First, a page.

Embodiment 200 also shows a possible “slogan” situation, where a visible message 214 is largely nonsensical when in state 210, yet which has a revealed meaning when the t-shirt 212 is in state 220 and/or 230. As shown, message 214 can include (“As easy as 3:45”), which is recognized as a completion time, when hidden message 226 about a marathon is revealed.
In one embodiment, presentation of the hidden message 226, 236 can require an active user action, so that the revealed state(s) 220 and/or 230 of the t-shirt 212 represent a temporary or transient state, which is typically hidden. That is, the hidden message 226, 236 in such an embodiment is meant to be displayed only in an “unstable” state of wearing the garment 110, which requires an active action on behalf of a wearer to reveal the message. This is to be opposed to a more permanent configuration (such as messages visible when sleeves are “rolled up”, which can be considered a more permanent arrangement for a garment item 112), as use of rolled up sleeves can be a stable choice for wearing a garment. Use of foldable, yet stable arrangements for hidden messages 236 is contemplated in one embodiment of the disclosure.
FIG. 3 is a depiction of a message garment 110 having a hidden graphical message 326 in accordance with an embodiment of the disclosure. More specifically, the hidden graphical message 326 of t-shirt 312 is meant to correspond to a body part of the wearer, when in a flipped or revealed state 320.
The first message 314 (non-hidden message) of the t-shirt 312 may have a completed statement, message, graphic or question that would not necessarily require or demand a second message 326 (a completing part of the information, statement, message, graphic or answer to the question set forth in the first section). The initial message 314 can take the form of text/text, text/graphic, graphic/text, or graphic/graphic.
For example, message 314 can state “I showed my shirt at Mardi Gras 2008”, which is expressed by state 310. It should be appreciated that message 314 does not need a secondary message 326 to complete the meaning This is one way a “surprise” t-shirt 312 can be implemented. In this example, message 326 that is a graphic representation of breasts, can be shown in state 320. This message plays on a conventional Mardi Gras line/event, which makes the hidden message 326 cohesive with the initial message 314, meaning that message 326 completes or is related to message 314, even though message 314 appears to be a complete rendition of the message available via the t-shirt 312, when worn in state 310.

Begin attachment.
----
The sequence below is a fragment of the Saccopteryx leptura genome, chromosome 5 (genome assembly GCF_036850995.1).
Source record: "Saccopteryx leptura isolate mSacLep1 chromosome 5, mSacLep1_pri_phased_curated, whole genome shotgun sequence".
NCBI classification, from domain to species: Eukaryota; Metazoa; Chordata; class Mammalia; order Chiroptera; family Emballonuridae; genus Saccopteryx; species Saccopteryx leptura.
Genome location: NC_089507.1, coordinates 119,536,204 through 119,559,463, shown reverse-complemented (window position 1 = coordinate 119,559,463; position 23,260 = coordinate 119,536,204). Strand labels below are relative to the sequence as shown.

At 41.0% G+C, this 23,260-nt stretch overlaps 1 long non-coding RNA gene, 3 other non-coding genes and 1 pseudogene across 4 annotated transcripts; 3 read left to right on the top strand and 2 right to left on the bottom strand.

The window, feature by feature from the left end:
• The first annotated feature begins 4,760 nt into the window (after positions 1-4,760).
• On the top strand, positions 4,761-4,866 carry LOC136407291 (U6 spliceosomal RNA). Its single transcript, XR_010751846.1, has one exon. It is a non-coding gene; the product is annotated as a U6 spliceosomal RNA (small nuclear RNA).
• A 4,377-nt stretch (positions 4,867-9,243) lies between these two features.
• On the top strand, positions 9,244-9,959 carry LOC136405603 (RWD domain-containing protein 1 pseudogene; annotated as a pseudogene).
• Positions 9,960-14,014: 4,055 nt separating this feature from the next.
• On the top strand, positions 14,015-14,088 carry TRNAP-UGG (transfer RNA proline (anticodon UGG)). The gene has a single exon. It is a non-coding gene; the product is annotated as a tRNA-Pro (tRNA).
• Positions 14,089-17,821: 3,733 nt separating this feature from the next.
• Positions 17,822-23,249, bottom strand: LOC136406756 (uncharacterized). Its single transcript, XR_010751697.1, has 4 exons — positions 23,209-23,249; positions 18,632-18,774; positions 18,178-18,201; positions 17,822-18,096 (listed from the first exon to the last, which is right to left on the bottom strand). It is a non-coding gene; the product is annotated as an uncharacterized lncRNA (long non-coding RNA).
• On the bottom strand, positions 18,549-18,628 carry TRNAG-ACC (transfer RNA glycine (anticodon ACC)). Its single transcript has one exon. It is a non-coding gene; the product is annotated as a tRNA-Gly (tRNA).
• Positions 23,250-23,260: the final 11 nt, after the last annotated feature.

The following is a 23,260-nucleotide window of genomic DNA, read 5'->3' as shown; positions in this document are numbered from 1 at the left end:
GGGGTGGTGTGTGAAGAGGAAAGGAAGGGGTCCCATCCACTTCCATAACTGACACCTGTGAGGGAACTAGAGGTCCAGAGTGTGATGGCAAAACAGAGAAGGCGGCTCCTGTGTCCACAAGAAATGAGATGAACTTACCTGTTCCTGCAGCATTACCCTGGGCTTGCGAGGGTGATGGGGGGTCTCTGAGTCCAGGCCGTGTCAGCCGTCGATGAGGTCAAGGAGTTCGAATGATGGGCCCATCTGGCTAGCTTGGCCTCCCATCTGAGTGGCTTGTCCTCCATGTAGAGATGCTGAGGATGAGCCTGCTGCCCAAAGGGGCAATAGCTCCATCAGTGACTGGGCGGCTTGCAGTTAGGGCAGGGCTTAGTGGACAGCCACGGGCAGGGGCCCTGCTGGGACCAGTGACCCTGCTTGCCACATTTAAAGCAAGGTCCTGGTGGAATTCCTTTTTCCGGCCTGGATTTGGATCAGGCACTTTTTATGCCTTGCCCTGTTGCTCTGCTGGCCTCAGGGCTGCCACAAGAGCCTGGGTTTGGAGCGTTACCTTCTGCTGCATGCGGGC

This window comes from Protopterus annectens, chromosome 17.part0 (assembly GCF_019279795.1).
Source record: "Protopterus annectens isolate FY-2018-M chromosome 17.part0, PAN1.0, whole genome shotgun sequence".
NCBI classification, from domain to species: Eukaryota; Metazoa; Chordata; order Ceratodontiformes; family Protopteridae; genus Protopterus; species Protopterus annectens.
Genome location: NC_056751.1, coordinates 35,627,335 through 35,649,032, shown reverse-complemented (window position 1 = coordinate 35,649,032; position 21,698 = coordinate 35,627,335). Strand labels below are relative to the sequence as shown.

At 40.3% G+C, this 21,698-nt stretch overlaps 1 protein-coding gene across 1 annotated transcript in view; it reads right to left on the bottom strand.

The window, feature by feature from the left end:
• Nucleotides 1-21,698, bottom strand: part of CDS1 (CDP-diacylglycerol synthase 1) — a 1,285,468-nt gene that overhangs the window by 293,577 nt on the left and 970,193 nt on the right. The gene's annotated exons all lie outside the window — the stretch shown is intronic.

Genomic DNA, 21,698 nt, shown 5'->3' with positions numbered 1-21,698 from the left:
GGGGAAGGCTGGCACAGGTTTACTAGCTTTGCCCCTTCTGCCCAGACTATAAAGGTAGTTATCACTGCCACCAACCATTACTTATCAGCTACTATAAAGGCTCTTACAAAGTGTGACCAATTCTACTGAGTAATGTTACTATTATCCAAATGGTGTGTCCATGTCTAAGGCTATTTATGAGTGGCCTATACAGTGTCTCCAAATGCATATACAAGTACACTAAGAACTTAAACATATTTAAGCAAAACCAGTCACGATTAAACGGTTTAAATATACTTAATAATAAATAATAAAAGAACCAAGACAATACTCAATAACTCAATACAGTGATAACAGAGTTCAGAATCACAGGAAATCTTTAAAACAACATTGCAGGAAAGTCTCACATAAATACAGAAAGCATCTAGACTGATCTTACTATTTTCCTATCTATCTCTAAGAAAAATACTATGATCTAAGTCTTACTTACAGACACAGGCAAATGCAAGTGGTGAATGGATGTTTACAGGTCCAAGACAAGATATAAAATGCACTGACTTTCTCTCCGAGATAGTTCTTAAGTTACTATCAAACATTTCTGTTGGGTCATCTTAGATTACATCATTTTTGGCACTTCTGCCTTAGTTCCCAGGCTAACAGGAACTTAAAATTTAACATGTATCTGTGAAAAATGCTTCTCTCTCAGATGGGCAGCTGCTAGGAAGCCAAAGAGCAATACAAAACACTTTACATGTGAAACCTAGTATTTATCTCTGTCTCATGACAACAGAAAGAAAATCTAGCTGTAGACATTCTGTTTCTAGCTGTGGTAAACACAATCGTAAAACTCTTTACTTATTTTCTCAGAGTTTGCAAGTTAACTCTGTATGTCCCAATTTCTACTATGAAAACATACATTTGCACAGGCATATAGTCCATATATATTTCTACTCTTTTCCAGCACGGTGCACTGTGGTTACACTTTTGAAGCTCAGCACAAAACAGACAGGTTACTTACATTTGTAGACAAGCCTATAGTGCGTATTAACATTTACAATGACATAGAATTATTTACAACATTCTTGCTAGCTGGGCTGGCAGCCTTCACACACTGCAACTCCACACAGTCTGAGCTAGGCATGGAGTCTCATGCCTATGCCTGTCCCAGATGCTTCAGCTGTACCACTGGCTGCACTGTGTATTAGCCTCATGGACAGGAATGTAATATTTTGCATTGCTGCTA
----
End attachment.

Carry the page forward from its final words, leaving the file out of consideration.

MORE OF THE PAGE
FIG. 4 is a set of depictions of potential examples for additional garment embodiments with components that allow inside printing (hidden Message B) to be viewable when a portion of the garment is flipped (away from the wearer's body) in accordance with an embodiment of the disclosure.
Garment embodiments 410, 420, 430 all have a combination of an immediately viewable message 414, 424, 434 and an obscured and selectively revealed message 416, 426, 436. The garment item 412, 422, 432 differs in each instance and is utilized in order to illustrate further possible embodiments in accordance with the disclosure.
More specifically, in one embodiment 410, the message garment 110 can be a pair of socks 412. The socks 412 can take the shape of short socks, long socks, compression socks, sports socks, etc. Materials can be traditional sock materials such as cotton, nylon, polyester, wool, and the like, or any combination of the aforementioned materials. Message 414 and message 416 can be affixed to the sock 412 via silk screening, ink printing, embroidery, stitching, iron on patches, and the like. In this instance, an athletic sock 412 donned by, for example, cheerleaders can carry the team logo as the ever present visible message 414. Upon scoring a goal or winning the game, the cheerleaders may fold down their socks to reveal message 416, in this case the text “Score”. This concept may be applied to, for example, memorable sporting events such as world championships, NFL, NBA seasons, and the like. The winning team logo may be utilized as a visible message, along with the final score of the game, a slogan such as the team slogan, sponsorship logos, etc. as the hidden message, which is only revealed upon folding the garment.
In another embodiment, garment item 112 may be in the form of a skirt 422. The skirt 422 can be a humorous item with the visible message 424 displaying the word “Nice” along the hem of the skirt. Folding up the hem of the skirt (essentially making it shorter) can in this embodiment reveal otherwise hidden message 426, the word “Naughty.” As such the messages 424 and 426 present a play on the American holiday season and can even be utilized in a costume.
In yet another embodiment, the garment item can be a hat/ski mask 432 with visible message 434 “Disguise.” Upon the wearer flipping down the hat rim, message 436 appears, which is a graphic of a carnival mask, Zorro mask, or other such mask. In one embodiment, the hat 430 can include eyeholes to make the hat/ski mask disguise effective. These “eyeholes” position can be coordinated with the position of message 434 so as to not impede the effect of hidden message 434.
The description shown above presents details for various embodiments of the present invention and is not intended to limit the scope of the invention. Any equivalent variations or modifications without departing from the spirit disclosed by the present invention should be included in the appended claims.